ALEXANDRIA, Va. — Not too far from Hampton Roads and just nine miles north of the North Carolina border, the rural city of Franklin, Va., is home to farmland, 8,638 people and one military-grade, mine-resistant vehicle.

The police force is of one of the smallest among the more than 100 localities in the commonwealth receiving surplus military equipment through the U.S. Department of Defense Excess Property Program.

Over the past couple of decades, more than 100 local police agencies in the commonwealth have gotten hold of combat gear the military no longer needs, from grenade launchers to riot gear to rifles to an MRAP.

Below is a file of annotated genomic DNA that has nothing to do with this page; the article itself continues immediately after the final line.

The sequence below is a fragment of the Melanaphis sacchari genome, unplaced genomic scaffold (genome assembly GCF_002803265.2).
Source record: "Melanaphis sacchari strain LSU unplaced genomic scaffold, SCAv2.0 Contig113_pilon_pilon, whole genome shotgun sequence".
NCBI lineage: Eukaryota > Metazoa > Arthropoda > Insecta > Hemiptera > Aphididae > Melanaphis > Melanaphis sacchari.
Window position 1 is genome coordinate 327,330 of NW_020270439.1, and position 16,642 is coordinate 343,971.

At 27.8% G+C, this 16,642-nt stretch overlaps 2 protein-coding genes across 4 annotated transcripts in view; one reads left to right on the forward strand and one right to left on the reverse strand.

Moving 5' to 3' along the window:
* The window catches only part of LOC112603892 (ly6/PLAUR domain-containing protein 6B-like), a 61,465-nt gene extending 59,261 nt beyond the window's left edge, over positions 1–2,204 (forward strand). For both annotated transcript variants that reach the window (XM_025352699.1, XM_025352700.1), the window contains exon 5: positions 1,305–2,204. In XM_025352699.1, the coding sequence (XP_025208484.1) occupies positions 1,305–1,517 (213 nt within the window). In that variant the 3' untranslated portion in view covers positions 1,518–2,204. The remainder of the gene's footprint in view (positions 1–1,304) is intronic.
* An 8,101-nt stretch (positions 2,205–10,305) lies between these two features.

Franklin City Police Chief Phil Hardison said he’s well aware of people’s concerns and the discussions of the militarization of police — but the safety of residents and his 30 well-trained officers is his primary concern.

“I understand there’s been a lot of discussion across the country, a fair amount of criticism against these vehicles, but local and state law enforcement are citizens’ first line of defense,” he said. “… There’s a high probability that they (people who criticize the program) have never been engaged in events that have the capacity and the ability to be immediately life-threatening to them or members of the community that they are responsible for providing safety.”

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